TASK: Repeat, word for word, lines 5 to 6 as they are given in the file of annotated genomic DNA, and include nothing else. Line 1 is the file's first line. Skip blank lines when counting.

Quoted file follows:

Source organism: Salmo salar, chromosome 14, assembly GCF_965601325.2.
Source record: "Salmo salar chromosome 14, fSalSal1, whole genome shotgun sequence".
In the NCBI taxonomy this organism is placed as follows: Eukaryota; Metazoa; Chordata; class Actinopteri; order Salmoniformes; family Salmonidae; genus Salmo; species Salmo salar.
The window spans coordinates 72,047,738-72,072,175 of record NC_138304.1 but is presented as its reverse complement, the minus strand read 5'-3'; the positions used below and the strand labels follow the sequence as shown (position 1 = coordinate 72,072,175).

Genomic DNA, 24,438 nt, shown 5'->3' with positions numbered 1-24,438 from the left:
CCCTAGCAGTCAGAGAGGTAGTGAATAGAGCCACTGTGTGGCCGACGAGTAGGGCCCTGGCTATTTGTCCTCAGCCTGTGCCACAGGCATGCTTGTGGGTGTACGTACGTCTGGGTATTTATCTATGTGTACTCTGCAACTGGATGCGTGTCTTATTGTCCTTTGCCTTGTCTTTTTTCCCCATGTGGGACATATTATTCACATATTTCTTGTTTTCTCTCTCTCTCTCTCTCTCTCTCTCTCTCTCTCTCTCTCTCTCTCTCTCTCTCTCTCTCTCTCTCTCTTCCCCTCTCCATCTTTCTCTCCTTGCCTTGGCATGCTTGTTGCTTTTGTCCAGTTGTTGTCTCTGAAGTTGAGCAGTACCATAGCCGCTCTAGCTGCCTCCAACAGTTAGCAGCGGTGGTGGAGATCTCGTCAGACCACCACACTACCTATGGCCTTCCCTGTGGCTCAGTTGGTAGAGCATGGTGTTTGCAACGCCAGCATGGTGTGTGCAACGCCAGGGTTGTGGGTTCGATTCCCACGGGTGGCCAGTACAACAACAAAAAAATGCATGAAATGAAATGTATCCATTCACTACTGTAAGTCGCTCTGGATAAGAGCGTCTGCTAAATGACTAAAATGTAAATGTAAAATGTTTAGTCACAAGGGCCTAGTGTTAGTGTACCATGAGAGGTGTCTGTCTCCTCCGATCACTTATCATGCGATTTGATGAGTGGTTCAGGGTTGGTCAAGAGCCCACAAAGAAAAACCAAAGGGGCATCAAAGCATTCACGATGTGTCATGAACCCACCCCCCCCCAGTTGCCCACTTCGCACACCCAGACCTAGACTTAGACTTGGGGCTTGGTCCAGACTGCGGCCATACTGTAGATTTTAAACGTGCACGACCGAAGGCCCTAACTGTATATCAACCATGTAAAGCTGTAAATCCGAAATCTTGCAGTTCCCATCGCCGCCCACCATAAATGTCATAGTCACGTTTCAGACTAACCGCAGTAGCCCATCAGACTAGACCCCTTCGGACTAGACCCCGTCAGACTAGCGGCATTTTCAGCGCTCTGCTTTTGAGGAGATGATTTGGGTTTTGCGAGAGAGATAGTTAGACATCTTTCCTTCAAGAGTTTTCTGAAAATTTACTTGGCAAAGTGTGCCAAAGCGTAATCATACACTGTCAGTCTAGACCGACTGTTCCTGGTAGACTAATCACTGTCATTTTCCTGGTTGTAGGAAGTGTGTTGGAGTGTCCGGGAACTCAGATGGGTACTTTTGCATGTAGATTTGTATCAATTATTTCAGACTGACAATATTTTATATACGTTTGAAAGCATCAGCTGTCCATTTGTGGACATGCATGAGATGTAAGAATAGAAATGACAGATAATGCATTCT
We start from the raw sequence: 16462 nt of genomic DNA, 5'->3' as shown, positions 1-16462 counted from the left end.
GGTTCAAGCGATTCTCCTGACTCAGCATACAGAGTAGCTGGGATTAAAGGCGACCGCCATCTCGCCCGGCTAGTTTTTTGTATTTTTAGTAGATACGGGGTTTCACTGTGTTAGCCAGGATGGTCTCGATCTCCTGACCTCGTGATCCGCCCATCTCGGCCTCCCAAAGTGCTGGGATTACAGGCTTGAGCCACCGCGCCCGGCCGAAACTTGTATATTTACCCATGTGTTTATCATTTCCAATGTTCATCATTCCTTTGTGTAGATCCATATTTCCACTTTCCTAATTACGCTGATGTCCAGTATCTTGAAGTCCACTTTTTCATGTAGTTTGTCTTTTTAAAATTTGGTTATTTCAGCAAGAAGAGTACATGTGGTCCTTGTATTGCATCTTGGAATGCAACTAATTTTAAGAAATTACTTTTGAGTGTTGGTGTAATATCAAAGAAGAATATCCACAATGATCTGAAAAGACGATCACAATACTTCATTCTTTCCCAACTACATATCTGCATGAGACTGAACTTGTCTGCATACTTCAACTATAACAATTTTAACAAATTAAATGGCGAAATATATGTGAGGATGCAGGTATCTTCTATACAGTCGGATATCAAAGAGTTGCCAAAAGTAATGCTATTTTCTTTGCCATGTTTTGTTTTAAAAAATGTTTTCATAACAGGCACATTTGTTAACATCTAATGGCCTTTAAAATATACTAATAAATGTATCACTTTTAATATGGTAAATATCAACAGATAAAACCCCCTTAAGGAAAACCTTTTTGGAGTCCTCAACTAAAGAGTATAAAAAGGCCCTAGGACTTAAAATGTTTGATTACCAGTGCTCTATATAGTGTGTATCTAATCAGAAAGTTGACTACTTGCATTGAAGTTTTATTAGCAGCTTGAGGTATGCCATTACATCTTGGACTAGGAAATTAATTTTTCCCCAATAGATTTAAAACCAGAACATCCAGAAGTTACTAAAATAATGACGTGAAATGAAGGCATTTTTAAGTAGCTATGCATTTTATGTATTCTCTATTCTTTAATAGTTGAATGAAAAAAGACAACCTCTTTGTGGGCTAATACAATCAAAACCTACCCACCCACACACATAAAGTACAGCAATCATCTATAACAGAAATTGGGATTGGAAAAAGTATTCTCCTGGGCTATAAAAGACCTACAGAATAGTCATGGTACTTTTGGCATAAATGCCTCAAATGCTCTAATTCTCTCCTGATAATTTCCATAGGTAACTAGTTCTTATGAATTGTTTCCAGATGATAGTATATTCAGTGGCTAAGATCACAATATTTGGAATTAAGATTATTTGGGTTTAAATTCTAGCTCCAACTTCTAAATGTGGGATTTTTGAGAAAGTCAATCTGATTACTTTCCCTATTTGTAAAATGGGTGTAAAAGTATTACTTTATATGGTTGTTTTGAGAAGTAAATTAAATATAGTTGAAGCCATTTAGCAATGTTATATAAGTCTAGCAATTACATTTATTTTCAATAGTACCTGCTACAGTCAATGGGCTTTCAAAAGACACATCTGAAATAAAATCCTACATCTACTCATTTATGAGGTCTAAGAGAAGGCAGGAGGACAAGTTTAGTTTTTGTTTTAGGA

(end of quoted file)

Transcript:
Genomic DNA, 24,438 nt, shown 5'->3' with positions numbered 1-24,438 from the left:
CCCTAGCAGTCAGAGAGGTAGTGAATAGAGCCACTGTGTGGCCGACGAGTAGGGCCCTGGCTATTTGTCCTCAGCCTGTGCCACAGGCATGCTTGTGGGTGTACGTACGTCTGGGTATTTATCTATGTGTACTCTGCAACTGGATGCGTGTCTTATTGTCCTTTGCCTTGTCTTTTTTCCCCATGTGGGACATATTATTCACATATTTCTTGTTTTCTCTCTCTCTCTCTCTCTCTCTCTCTCTCTCTCTCTCTCTCTCTCTCTCTCTCTCTCTCTCTCTCTCTTCCCCTCTCCATCTTTCTCTCCTTGCCTTGGCATGCTTGTTGCTTTTGTCCAGTTGTTGTCTCTGAAGTTGAGCAGTACCATAGCCGCTCTAGCTGCCTCCAACAGTTAGCAGCGGTGGTGGAGATCTCGTCAGACCACCACACTACCTATGGCCTTCCCTGTGGCTCAGTTGGTAGAGCATGGTGTTTGCAACGCCAGCATGGTGTGTGCAACGCCAGGGTTGTGGGTTCGATTCCCACGGGTGGCCAGTACAACAACAAAAAAATGCATGAAATGAAATGTATCCATTCACTACTGTAAGTCGCTCTGGATAAGAGCGTCTGCTAAATGACTAAAATGTAAATGTAAAATGTTTAGTCACAAGGGCCTAGTGTTAGTGTACCATGAGAGGTGTCTGTCTCCTCCGATCACTTATCATGCGATTTGATGAGTGGTTCAGGGTTGGTCAAGAGCCCACAAAGAAAAACCAAAGGGGCATCAAAGCATTCACGATGTGTCATGAACCCACCCCCCCCCAGTTGCCCACTTCGCACACCCAGACCTAGACTTAGACTTGGGGCTTGGTCCAGACTGCGGCCATACTGTAGATTTTAAACGTGCACGACCGAAGGCCCTAACTGTATATCAACCATGTAAAGCTGTAAATCCGAAATCTTGCAGTTCCCATCGCCGCCCACCATAAATGTCATAGTCACGTTTCAGACTAACCGCAGTAGCCCATCAGACTAGACCCCTTCGGACTAGACCCCGTCAGACTAGCGGCATTTTCAGCGCTCTGCTTTTGAGGAGATGATTTGGGTTTTGCGAGAGAGATAGTTAGACATCTTTCCTTCAAGAGTTTTCTGAAAATTTACTTGGCAAAGTGTGCCAAAGCGTAATCATACACTGTCAGTCTAGACCGACTGTTCCTGGTAGACTAATCACTGTCATTTTCCTGGTTGTAGGAAGTGTGTTGGAGTGTCCGGGAACTCAGATGGGTACTTTTGCATGTAGATTTGTATCAATTATTTCAGACTGACAATATTTTATATACGTTTGAAAGCATCAGCTGTCCATTTGTGGACATGCATGAGATGTAAGAATAGAAATGACAGATAATGCATTCT